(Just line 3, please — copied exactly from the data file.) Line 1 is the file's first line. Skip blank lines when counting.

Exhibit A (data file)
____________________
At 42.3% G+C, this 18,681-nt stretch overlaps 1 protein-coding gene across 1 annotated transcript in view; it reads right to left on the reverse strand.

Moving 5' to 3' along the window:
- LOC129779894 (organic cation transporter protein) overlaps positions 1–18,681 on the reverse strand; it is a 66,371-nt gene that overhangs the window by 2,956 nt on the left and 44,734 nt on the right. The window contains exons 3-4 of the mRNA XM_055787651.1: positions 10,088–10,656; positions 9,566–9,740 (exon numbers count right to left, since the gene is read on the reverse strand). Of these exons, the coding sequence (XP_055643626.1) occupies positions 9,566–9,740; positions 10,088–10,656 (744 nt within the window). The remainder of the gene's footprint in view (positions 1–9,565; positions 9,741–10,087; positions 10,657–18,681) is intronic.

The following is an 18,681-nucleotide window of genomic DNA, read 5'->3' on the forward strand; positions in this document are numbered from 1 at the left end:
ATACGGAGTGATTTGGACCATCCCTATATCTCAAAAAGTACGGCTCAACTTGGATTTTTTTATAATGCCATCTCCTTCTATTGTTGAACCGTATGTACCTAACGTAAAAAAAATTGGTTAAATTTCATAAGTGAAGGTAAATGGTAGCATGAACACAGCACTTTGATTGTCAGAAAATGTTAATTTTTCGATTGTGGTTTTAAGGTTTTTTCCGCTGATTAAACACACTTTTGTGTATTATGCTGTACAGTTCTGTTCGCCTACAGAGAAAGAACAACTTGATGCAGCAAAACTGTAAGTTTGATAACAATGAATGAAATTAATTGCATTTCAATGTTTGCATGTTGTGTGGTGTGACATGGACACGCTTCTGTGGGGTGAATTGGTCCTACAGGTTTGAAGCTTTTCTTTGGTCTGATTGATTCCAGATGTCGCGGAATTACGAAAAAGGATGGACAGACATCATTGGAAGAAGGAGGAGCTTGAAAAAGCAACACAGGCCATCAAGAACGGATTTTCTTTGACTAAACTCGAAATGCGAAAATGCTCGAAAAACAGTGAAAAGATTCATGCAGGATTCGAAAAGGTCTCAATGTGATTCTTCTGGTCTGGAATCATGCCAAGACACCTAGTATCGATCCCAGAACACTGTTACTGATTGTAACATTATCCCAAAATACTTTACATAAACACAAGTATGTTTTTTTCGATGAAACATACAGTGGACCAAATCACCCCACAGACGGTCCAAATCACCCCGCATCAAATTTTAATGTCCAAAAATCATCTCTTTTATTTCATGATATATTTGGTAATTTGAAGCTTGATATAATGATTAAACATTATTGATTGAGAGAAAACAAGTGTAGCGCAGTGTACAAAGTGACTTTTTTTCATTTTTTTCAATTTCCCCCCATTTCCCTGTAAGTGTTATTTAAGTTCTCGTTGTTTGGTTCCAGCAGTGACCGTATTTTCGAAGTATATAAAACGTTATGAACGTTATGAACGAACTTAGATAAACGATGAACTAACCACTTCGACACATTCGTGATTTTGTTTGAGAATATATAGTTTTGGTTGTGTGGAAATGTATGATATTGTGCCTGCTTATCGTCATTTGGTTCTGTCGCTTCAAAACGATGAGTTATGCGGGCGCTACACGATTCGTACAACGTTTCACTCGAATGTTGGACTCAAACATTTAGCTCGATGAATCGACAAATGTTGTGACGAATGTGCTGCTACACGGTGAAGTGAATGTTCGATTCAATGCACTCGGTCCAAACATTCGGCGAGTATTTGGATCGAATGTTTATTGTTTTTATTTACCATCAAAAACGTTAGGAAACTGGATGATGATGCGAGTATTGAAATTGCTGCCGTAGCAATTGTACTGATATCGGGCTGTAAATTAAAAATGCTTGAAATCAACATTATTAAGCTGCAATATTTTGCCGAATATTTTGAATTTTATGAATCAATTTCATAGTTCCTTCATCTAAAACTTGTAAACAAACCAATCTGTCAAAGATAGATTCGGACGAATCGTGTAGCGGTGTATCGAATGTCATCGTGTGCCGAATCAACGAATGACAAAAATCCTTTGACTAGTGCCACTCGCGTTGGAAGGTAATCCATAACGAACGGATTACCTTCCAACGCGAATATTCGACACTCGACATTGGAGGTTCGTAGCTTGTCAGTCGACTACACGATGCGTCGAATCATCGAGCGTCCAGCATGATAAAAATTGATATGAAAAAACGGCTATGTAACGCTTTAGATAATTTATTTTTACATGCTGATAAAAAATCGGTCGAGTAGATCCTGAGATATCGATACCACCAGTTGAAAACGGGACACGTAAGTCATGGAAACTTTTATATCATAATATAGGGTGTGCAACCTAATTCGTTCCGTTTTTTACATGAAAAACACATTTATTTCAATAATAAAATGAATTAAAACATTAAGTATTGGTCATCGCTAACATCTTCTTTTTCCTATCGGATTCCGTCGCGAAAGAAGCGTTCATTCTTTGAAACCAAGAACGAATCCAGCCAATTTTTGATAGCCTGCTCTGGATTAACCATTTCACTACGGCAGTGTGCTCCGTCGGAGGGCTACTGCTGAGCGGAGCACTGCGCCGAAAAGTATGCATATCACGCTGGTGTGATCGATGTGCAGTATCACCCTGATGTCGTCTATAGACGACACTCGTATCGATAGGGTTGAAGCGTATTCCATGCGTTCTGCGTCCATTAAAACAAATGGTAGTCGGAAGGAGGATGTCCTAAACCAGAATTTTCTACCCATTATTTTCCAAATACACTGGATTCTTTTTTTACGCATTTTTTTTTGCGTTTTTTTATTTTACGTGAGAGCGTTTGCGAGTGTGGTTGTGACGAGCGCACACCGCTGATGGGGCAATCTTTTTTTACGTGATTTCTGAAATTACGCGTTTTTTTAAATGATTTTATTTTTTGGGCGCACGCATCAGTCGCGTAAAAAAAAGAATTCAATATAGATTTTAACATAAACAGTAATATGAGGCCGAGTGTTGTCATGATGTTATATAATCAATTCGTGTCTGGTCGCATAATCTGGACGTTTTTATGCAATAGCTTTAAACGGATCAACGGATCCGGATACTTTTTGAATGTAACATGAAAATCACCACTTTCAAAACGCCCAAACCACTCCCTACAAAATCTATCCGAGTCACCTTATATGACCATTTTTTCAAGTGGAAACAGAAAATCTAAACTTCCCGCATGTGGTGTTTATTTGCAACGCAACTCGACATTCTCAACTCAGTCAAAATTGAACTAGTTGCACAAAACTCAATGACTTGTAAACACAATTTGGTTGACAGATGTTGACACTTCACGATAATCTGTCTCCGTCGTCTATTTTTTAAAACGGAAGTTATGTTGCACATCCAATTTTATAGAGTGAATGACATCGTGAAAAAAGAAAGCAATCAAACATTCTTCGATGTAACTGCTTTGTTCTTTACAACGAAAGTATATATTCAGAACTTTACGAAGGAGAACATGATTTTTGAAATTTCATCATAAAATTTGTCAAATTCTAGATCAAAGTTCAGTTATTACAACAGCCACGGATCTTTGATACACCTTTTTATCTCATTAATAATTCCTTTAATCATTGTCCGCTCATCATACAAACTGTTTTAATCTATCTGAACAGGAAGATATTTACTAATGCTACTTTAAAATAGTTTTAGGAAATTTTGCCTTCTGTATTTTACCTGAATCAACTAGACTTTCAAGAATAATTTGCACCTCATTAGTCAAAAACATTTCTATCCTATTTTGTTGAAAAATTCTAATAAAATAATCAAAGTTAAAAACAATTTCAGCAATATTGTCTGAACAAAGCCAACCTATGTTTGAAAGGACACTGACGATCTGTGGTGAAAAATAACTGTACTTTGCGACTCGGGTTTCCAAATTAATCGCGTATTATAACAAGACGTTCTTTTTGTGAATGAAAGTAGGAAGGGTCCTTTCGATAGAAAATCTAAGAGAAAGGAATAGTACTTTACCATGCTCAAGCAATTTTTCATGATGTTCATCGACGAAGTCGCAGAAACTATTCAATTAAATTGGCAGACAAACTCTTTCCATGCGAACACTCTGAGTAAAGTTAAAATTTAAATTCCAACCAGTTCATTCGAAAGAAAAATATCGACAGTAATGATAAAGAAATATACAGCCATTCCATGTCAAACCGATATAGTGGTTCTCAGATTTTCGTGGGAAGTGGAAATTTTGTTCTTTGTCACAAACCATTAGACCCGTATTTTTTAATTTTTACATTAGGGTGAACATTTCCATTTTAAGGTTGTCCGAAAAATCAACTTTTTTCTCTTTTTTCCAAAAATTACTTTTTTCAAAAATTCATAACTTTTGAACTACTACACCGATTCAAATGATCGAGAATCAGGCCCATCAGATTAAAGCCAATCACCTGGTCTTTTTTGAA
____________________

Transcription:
- LOC129779894 (organic cation transporter protein) overlaps positions 1–18,681 on the reverse strand; it is a 66,371-nt gene that overhangs the window by 2,956 nt on the left and 44,734 nt on the right. The window contains exons 3-4 of the mRNA XM_055787651.1: positions 10,088–10,656; positions 9,566–9,740 (exon numbers count right to left, since the gene is read on the reverse strand). Of these exons, the coding sequence (XP_055643626.1) occupies positions 9,566–9,740; positions 10,088–10,656 (744 nt within the window). The remainder of the gene's footprint in view (positions 1–9,565; positions 9,741–10,087; positions 10,657–18,681) is intronic.